(Warning: In the following post, Eric completely loses his sense of humor.)

Am I annoyed by the Seattle Weekly’s cheeky issue: "50 Ways To Celebrate Global Warming"?

A little.

Global warming is fun to celebrate, but do you know what’s really worth celebrating? Bankrupt farmers, forest fires, and salmon going belly-up.

What a funny theme the Weekly editors picked! But it’s not as funny as global extinctions on an unprecedented scale. Now that’s funny! And the only thing funnier than extinction is disease, famine, flooding, and desertification afflicting the world’s poorest people. OMG, that is downright hilarious!

In fairness, the article itself consists of a pretty innocuous list of summertime activities. And there are even a few planet-friendly ideas, like not watering your lawn. But the issue’s theme is just plain stupid.

But wait: it gets even more stupid. The latest Weekly also includes two articles on the effects of this summer’s drought—one on water conservation and one on parched salmon–but utterly fails to mention that there may be a connection to, uh, that global warming thing they’re celebrating.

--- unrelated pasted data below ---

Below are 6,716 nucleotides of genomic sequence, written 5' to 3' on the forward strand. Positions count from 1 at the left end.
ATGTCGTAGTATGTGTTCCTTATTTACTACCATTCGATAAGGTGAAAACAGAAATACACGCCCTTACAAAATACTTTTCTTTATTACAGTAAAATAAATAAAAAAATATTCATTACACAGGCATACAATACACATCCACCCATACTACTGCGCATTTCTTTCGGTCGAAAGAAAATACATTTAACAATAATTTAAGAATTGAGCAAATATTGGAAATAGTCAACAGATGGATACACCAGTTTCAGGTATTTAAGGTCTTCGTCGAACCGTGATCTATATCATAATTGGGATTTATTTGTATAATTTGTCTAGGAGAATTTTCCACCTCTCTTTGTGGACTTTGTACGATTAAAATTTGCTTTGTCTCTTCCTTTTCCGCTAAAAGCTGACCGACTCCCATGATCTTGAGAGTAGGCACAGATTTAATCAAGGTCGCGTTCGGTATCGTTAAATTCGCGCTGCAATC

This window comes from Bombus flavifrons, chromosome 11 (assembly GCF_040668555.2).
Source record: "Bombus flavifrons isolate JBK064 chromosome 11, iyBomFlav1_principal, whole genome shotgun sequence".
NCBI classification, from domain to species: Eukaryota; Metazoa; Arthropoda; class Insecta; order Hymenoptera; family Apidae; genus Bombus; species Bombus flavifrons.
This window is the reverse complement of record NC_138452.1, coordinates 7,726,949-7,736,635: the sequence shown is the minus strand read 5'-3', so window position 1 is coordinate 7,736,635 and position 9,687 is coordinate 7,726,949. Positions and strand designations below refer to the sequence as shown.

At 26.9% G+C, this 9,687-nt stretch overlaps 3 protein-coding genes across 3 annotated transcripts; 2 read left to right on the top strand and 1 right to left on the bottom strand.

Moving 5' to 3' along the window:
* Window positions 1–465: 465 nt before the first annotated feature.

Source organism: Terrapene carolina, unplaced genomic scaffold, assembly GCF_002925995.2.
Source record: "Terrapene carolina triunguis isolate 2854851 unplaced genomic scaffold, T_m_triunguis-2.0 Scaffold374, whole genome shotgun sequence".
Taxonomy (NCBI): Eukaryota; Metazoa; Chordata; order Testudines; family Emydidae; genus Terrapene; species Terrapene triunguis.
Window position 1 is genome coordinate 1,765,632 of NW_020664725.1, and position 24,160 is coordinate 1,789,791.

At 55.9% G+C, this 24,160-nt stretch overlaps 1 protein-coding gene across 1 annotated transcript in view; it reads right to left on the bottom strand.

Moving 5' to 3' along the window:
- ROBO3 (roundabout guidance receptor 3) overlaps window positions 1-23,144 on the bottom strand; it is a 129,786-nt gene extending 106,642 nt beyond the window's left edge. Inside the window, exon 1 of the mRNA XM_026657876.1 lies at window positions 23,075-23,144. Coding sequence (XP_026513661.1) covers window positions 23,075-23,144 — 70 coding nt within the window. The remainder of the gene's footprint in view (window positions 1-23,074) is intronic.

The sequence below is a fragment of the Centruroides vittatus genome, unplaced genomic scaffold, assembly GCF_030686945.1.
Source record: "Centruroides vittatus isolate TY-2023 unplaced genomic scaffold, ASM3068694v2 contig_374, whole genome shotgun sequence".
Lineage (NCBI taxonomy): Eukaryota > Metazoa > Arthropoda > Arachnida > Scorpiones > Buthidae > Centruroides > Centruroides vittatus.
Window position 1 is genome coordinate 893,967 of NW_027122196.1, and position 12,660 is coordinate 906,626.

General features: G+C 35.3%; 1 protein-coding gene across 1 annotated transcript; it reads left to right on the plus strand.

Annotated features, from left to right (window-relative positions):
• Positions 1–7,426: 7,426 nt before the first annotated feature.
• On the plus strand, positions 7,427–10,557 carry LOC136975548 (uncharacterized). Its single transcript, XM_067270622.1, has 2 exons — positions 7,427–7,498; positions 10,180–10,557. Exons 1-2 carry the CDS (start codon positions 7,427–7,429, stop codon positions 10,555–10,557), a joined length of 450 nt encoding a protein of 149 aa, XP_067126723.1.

Scientists are quick to point out that the low-snowpack and resultant drought closely mimic their predictions for the coming decades. In fact, local climate researchers are calling the low snowpack, "a warning shot across the bow."

It’s sad that the Weekly’s irony-laden theme failed to inform their reporting—they could have taken an incisive look at what global warming really means for Seattle.

And here’s something else odd. The issue is subtitled, "how to make the most of your ozone-free summer." This is a strange kicker because ozone depletion isn’t the same as the greenhouse effect or global warming. It’s related in some fairly complicated ways but, if anything, ozone depletion actually cools the planet. But, hey, you know, it’s all so darn funny that there’s no reason to bother understanding global warming.

UPDATE: I did a bit of re-writing and re-organizing here. I think my self-righteous indignation was an impediment to clarity in the first draft. Clarity added, self-righteous indignation intact.